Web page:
The use of Markov chain Monte Carlo (MCMC) methods for estimating hierarchical models involves complex data structures and is often described as a revolutionary development. An intermediate-level treatment of Bayesian hierarchical models and their applications, Applied Bayesian Hierarchical Methods demonstrates the advantages of a Bayesian approach to data sets involving inferences for collections of related units or variables and in methods where parameters can be treated as random collections. Emphasizing computational issues, the book provides examples of the following application settings: meta-analysis, data structured in space or time, multilevel and longitudinal data, multivariate data, nonlinear regression, and survival time data. For the worked examples, the text mainly employs the WinBUGS package, allowing readers to explore alternative likelihood assumptions, regression structures, and assumptions on prior densities. It also incorporates BayesX code, which is particularly useful in nonlinear regression. To demonstrate MCMC sampling from first principles, the author includes worked examples using the R package. Through illustrative data analysis and attention to statistical computing, this book focuses on the practical implementation of Bayesian hierarchical methods. It also discusses several issues that arise when applying Bayesian techniques in hierarchical and random effects models.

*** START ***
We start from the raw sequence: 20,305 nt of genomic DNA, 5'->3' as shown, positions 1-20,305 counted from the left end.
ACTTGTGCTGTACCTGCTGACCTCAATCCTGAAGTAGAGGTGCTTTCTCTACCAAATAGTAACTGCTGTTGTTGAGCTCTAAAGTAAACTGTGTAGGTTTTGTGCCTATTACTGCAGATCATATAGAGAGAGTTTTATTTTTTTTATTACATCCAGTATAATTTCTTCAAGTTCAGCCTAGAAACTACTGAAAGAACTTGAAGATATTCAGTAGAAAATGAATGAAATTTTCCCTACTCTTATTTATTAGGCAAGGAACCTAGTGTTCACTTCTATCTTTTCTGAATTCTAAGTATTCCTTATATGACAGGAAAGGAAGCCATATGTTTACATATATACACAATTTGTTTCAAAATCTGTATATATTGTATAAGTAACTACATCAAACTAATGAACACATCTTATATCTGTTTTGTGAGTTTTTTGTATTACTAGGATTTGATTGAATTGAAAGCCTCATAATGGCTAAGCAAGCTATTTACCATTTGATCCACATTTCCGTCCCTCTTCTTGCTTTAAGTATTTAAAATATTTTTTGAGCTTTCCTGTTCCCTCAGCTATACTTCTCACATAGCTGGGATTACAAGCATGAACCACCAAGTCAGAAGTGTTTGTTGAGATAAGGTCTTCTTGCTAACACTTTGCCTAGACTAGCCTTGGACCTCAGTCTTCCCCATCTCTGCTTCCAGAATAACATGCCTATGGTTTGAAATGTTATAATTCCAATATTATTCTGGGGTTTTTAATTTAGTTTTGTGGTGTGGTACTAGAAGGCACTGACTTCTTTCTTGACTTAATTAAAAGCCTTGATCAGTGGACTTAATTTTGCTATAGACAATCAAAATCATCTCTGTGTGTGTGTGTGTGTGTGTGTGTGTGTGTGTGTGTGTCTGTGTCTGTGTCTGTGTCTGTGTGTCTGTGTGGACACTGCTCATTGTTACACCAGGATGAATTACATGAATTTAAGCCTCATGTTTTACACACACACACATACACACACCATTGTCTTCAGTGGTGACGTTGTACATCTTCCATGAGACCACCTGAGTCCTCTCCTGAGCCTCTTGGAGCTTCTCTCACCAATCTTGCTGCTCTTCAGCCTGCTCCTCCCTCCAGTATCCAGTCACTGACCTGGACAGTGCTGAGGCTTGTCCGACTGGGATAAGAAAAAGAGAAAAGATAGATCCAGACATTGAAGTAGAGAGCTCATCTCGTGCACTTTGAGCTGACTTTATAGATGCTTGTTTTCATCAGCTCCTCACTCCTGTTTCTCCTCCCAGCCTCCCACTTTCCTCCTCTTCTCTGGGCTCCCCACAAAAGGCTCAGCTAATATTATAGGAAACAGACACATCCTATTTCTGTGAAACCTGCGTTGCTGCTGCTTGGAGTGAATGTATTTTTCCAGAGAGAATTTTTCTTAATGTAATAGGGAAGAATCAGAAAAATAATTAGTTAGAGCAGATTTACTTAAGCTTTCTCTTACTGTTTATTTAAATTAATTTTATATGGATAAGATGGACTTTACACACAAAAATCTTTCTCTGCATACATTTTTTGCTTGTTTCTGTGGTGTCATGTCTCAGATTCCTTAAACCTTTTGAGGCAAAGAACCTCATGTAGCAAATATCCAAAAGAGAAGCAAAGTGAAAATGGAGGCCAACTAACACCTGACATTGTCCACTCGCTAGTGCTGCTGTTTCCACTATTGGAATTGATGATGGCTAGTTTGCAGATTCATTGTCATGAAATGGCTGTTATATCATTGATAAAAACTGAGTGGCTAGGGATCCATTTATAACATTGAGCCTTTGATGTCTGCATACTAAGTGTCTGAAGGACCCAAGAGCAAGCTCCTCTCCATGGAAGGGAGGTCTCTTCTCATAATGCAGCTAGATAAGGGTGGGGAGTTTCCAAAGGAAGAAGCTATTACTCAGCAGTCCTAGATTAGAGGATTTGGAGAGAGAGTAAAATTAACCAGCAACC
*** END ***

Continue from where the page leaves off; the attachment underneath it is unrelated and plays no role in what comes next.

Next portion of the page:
Students in the sciences, economics, social sciences, and medicine take an introductory statistics course. And yet statistics can be notoriously difficult for instructors to teach and for students to learn. To help overcome these challenges, Gelman and Nolan have put together this fascinating and thought-provoking book. Based on years of teaching experience the book provides a wealth of demonstrations, activities, examples, and projects that involve active student participation. Part I of the book presents a large selection of activities for introductory statistics courses and has chapters such as 'First week of class'— with exercises to break the ice and get students talking; then descriptive statistics, graphics, linear regression, data collection (sampling and experimentation), probability, inference, and statistical communication. Part II gives tips on what works and what doesn't, how to set up effective demonstrations, how to encourage students to participate in class and to work effectively in group projects. Course plans for introductory statistics, statistics for social scientists, and communication and graphics are provided. Part III presents material for more advanced courses on topics such as decision theory, Bayesian statistics, sampling, and data science.